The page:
Code Geass: Lelouch of the Rebellion – Review
Set in an alternate universe in which Japan is conquered by what is known as the Holy Britannian Empire, the Japanese have been stripped of all rights, freedoms, and have had their country renamed to Area 11. A high school student known as Lelouch Lamperouge is a Britannian prince who gave up his right to the throne after his mother was murdered, and has vowed to destroy his father, the Emperor, and Britannia. He gains the ability through the mysterious power of the Geass, becoming Zero, the leader of the resistance movement to fulfill his two wishes: to seek revenge for his mother and to construct a world in which his beloved sister can live happily.
From reading the synopsis of Code Geass, one can assume it consists entirely of a struggle between two absolute causes—in this case the Japanese and the Britannians. This initial outlook of the show would be detrimental because Code Geass provides not only an insightful look into the struggle for national independence, but also for the conflicting ideals that the individuals within the series face in how to approach such a situation, whether they be for it, against it or in the middle of the spectrum. Surprisingly, Code Geass is a very politicized show, not only for its realistic portrayal of an imperial presence over a nation—in which the dominant class ruthlessly suppresses the aboriginal inhabitants—but also in how it showcases the tremendous calculation and effort that promotes the advantageous nature when such fertile ground for a revolution comes to fruition.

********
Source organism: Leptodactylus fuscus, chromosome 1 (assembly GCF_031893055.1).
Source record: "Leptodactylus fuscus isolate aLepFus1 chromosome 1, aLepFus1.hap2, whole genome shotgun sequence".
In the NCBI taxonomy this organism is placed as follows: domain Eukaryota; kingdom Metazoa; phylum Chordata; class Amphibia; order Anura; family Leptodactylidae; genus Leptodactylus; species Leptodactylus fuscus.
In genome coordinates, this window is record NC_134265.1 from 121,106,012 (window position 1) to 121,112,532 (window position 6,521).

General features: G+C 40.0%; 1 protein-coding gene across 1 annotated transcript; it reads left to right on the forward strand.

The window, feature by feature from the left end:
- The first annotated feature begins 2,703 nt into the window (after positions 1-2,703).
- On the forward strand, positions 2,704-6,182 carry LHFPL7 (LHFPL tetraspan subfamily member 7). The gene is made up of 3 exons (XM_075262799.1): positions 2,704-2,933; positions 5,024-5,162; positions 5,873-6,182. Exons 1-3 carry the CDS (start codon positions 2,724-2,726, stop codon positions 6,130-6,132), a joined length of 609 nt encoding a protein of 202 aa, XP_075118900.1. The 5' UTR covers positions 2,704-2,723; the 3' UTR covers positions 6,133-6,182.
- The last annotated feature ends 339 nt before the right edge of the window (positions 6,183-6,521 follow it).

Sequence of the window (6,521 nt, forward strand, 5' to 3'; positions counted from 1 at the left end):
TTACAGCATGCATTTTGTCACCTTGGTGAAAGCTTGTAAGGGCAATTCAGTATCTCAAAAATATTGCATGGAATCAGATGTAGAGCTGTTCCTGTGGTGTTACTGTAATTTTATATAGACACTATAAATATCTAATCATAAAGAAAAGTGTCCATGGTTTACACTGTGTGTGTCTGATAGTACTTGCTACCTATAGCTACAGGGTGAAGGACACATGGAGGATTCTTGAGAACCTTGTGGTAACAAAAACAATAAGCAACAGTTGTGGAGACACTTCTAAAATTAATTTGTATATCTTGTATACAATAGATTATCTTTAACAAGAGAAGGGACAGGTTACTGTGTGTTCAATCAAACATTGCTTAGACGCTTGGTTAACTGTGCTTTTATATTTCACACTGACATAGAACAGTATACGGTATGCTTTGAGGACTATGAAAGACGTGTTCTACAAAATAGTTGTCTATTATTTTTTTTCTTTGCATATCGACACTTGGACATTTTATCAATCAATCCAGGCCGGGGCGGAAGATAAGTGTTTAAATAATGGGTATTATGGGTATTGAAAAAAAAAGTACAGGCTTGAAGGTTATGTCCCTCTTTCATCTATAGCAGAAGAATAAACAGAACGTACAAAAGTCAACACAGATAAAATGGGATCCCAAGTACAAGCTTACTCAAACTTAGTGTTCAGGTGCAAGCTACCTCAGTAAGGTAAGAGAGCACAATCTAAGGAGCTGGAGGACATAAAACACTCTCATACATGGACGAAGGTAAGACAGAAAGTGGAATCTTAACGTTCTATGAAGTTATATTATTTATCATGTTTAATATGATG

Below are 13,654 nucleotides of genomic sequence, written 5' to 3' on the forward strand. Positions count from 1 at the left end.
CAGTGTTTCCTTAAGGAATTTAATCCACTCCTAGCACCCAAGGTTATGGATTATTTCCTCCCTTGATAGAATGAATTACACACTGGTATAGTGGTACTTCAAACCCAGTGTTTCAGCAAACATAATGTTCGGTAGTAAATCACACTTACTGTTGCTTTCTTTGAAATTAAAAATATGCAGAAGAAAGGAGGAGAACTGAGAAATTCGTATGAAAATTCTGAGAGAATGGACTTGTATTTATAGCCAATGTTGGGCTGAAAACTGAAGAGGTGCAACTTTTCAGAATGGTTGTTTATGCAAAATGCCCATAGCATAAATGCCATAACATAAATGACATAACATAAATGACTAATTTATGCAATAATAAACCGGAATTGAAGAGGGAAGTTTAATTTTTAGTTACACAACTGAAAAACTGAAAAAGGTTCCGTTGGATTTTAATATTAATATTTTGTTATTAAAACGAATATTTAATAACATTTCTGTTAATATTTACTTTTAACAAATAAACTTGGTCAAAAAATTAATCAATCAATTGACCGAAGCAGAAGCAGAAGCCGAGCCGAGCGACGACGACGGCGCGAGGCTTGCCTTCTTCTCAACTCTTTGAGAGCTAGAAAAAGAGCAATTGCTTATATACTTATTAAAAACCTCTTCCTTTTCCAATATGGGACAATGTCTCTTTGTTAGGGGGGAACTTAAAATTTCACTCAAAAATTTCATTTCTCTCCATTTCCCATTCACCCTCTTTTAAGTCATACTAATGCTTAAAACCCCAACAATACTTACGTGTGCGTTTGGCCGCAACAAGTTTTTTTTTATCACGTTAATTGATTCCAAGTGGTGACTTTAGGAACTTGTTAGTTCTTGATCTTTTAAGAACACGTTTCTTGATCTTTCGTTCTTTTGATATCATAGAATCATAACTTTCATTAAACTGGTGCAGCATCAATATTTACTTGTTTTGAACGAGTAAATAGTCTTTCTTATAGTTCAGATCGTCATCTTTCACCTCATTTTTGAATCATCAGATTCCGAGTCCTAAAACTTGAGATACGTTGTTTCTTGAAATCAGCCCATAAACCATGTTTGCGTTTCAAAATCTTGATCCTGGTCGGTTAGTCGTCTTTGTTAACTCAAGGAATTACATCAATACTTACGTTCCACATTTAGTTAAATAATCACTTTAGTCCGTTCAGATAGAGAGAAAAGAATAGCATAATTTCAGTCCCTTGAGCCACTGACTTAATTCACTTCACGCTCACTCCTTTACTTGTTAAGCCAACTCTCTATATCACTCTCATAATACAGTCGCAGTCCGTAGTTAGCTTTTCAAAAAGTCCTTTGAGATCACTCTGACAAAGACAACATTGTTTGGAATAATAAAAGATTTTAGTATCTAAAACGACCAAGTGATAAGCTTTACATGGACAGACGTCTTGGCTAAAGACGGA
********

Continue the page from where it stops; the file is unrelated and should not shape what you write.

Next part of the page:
The main protagonist of the show is Lelouch, a character that offers a solution to the suppressed people of Japan to help them gain their freedom. Of course, the plan he has devised doesn’t entirely go as planned, and he has to constantly recalculate his next move in order to take into account unforeseen consequences. The idealistic views that Lelouch holds in the beginning of the series are slowly transformed towards the latter half of the show to that of him becoming somewhat of a realist. This is where the beauty of Code Geass derives from. We begin to see his actions as questionable, not because he personally agrees with the performed actions, but because he knows that they are necessary in order to arrive at his proposed goal. When he is labeled a terrorist by the Britannians towards the beginning of the series, it’s blatantly apparent its just propaganda put forth by the imperial ruling class. What makes the show all the more interesting is that, due to unwarranted circumstances imposed upon him, Lelouch has to actually resort to terroristic measures to get his point across at times. This is just one of the many fine examples of the debatable responses established by the series.